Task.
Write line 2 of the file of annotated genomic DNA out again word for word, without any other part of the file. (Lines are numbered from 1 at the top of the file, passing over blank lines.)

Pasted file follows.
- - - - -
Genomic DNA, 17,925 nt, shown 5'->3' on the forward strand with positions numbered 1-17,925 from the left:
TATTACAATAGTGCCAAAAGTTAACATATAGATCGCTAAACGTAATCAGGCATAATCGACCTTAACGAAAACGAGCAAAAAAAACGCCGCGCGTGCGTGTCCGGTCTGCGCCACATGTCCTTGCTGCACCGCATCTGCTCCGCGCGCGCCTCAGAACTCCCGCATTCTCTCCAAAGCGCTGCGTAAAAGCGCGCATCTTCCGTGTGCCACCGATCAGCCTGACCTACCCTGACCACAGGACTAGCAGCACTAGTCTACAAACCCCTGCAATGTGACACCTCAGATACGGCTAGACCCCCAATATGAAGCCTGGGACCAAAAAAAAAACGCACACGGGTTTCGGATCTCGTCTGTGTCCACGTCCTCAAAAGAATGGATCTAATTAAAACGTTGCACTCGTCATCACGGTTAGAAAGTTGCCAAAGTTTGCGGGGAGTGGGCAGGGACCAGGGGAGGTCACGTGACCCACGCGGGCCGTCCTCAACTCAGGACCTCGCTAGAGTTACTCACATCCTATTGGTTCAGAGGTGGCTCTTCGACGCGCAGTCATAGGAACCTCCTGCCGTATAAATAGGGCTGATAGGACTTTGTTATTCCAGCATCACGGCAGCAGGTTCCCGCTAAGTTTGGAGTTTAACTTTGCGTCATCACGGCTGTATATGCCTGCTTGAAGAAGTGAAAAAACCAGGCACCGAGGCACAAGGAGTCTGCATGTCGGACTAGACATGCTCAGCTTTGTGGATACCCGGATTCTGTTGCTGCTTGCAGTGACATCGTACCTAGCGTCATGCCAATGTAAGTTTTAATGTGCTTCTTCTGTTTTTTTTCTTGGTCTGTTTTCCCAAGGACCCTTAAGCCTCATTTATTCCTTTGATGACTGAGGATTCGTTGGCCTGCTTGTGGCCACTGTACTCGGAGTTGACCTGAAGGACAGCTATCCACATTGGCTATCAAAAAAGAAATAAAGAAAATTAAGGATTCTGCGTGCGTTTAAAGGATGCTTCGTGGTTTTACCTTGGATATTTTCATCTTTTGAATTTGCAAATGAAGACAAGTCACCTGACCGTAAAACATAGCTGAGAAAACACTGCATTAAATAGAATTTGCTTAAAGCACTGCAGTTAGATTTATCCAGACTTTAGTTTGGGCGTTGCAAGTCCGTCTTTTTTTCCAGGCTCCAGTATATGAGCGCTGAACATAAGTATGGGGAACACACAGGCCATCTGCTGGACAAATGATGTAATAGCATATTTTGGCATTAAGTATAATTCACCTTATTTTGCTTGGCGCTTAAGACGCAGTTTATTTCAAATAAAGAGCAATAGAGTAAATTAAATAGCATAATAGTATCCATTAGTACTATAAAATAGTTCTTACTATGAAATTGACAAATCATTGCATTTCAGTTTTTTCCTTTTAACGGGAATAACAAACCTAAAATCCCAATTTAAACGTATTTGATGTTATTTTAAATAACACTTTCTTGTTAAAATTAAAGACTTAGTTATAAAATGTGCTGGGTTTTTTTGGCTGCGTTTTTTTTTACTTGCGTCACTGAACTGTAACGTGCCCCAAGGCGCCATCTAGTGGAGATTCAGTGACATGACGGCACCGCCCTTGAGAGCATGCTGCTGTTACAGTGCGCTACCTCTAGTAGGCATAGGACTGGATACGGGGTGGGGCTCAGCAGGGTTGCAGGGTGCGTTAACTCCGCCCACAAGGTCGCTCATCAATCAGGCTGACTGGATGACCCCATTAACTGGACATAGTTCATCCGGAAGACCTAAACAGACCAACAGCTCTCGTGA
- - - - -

TATTACAATAGTGCCAAAAGTTAACATATAGATCGCTAAACGTAATCAGGCATAATCGACCTTAACGAAAACGAGCAAAAAAAACGCCGCGCGTGCGTGTCCGGTCTGCGCCACATGTCCTTGCTGCACCGCATCTGCTCCGCGCGCGCCTCAGAACTCCCGCATTCTCTCCAAAGCGCTGCGTAAAAGCGCGCATCTTCCGTGTGCCACCGATCAGCCTGACCTACCCTGACCACAGGACTAGCAGCACTAGTCTACAAACCCCTGCAATGTGACACCTCAGATACGGCTAGACCCCCAATATGAAGCCTGGGACCAAAAAAAAAACGCACACGGGTTTCGGATCTCGTCTGTGTCCACGTCCTCAAAAGAATGGATCTAATTAAAACGTTGCACTCGTCATCACGGTTAGAAAGTTGCCAAAGTTTGCGGGGAGTGGGCAGGGACCAGGGGAGGTCACGTGACCCACGCGGGCCGTCCTCAACTCAGGACCTCGCTAGAGTTACTCACATCCTATTGGTTCAGAGGTGGCTCTTCGACGCGCAGTCATAGGAACCTCCTGCCGTATAAATAGGGCTGATAGGACTTTGTTATTCCAGCATCACGGCAGCAGGTTCCCGCTAAGTTTGGAGTTTAACTTTGCGTCATCACGGCTGTATATGCCTGCTTGAAGAAGTGAAAAAACCAGGCACCGAGGCACAAGGAGTCTGCATGTCGGACTAGACATGCTCAGCTTTGTGGATACCCGGATTCTGTTGCTGCTTGCAGTGACATCGTACCTAGCGTCATGCCAATGTAAGTTTTAATGTGCTTCTTCTGTTTTTTTTCTTGGTCTGTTTTCCCAAGGACCCTTAAGCCTCATTTATTCCTTTGATGACTGAGGATTCGTTGGCCTGCTTGTGGCCACTGTACTCGGAGTTGACCTGAAGGACAGCTATCCACATTGGCTATCAAAAAAGAAATAAAGAAAATTAAGGATTCTGCGTGCGTTTAAAGGATGCTTCGTGGTTTTACCTTGGATATTTTCATCTTTTGAATTTGCAAATGAAGACAAGTCACCTGACCGTAAAACATAGCTGAGAAAACACTGCATTAAATAGAATTTGCTTAAAGCACTGCAGTTAGATTTATCCAGACTTTAGTTTGGGCGTTGCAAGTCCGTCTTTTTTTCCAGGCTCCAGTATATGAGCGCTGAACATAAGTATGGGGAACACACAGGCCATCTGCTGGACAAATGATGTAATAGCATATTTTGGCATTAAGTATAATTCACCTTATTTTGCTTGGCGCTTAAGACGCAGTTTATTTCAAATAAAGAGCAATAGAGTAAATTAAATAGCATAATAGTATCCATTAGTACTATAAAATAGTTCTTACTATGAAATTGACAAATCATTGCATTTCAGTTTTTTCCTTTTAACGGGAATAACAAACCTAAAATCCCAATTTAAACGTATTTGATGTTATTTTAAATAACACTTTCTTGTTAAAATTAAAGACTTAGTTATAAAATGTGCTGGGTTTTTTTGGCTGCGTTTTTTTTTACTTGCGTCACTGAACTGTAACGTGCCCCAAGGCGCCATCTAGTGGAGATTCAGTGACATGACGGCACCGCCCTTGAGAGCATGCTGCTGTTACAGTGCGCTACCTCTAGTAGGCATAGGACTGGATACGGGGTGGGGCTCAGCAGGGTTGCAGGGTGCGTTAACTCCGCCCACAAGGTCGCTCATCAATCAGGCTGACTGGATGACCCCATTAACTGGACATAGTTCATCCGGAAGACCTAAACAGACCAACAGCTCTCGTGA